Phone: (828) 475-2915
Email: amanda_jo_taylor@ncsu.edu
Brief Job Description: Provides programming to commercial nursery and greenhouse producers in Alexander, Alleghany, Ashe, Avery, Buncombe, Burke, Caldwell, Catawba, Cherokee, Clay, Cleveland, Gaston, Graham, Haywood, Henderson, Jackson, Lincoln, Macon, Madison, McDowell, Mitchell, Polk, Rutherford, Swain, Transylvania, Watauga, Wilkes, and Yancey Counties.

Skip Thompson
Title: Area Specialized Agent, Agriculture - Aquaculture
Phone: (828) 456-3575
Email: Skip_Thompson@ncsu.edu
Brief Job Description: Provide educational opportunities and technical support to the trout and carp aquaculture industries in 42 counties and the Eastern Band of Cherokee Indians (EBCI) in western North Carolina. Fish health, production management, and waste management educational programs will assist trout farmers, fee-fishing pond managers, carp ponds and trout fingerling producers with the management and sustainability of their facilities.

Mitch Woodward
Title: Area Specialized Agent, Watersheds and Water Quality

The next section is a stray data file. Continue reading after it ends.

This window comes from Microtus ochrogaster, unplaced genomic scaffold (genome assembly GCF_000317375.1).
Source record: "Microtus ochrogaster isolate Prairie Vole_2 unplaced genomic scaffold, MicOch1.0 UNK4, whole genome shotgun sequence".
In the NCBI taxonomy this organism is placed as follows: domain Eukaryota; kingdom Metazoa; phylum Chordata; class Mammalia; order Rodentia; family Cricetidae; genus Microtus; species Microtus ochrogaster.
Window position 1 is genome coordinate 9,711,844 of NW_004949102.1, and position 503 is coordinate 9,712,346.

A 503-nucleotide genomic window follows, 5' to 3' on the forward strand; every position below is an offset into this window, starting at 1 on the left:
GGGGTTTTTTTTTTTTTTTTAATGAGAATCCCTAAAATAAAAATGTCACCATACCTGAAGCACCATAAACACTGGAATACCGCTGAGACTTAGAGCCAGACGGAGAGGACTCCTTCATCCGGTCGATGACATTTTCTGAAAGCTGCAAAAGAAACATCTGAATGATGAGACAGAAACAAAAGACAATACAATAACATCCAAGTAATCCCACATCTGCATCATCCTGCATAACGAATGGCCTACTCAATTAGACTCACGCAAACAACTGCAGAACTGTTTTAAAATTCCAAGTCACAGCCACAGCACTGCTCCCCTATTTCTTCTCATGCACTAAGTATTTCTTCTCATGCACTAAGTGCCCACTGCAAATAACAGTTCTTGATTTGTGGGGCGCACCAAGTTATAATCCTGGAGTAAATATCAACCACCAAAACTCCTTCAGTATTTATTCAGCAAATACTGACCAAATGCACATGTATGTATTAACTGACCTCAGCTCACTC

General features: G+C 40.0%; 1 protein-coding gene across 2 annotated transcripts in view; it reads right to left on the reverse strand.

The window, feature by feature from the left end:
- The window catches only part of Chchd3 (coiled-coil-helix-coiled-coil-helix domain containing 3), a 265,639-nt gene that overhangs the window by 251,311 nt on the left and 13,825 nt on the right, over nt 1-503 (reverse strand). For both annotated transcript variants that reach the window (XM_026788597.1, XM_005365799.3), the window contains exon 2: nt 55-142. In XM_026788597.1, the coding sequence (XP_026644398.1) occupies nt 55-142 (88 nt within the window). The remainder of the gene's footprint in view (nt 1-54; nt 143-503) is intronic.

Phone: (919) 414-3873
Email: mdwoodwa@ncsu.edu
Brief Job Description: NC Cooperative Extension's Goals include: - NC's natural resources and environmental quality will be protected, conserved and enhanced. - NC will have profitable, environmentally sustainable plant, animal and food systems. Protecting our environmental resources, particularly drinking water quality, is a top priority in NC. NC Cooperative Extension is a leader in teaching, researching, and accelerating the adoption of effective water quality protection practices.

IX. Contact Information

Jackson County Center
876 Skyland Dr
Suite 6
Sylva, NC 28779

Phone: (828) 586-4009
Fax: (828) 586-5509
URL: http://jackson.ces.ncsu.edu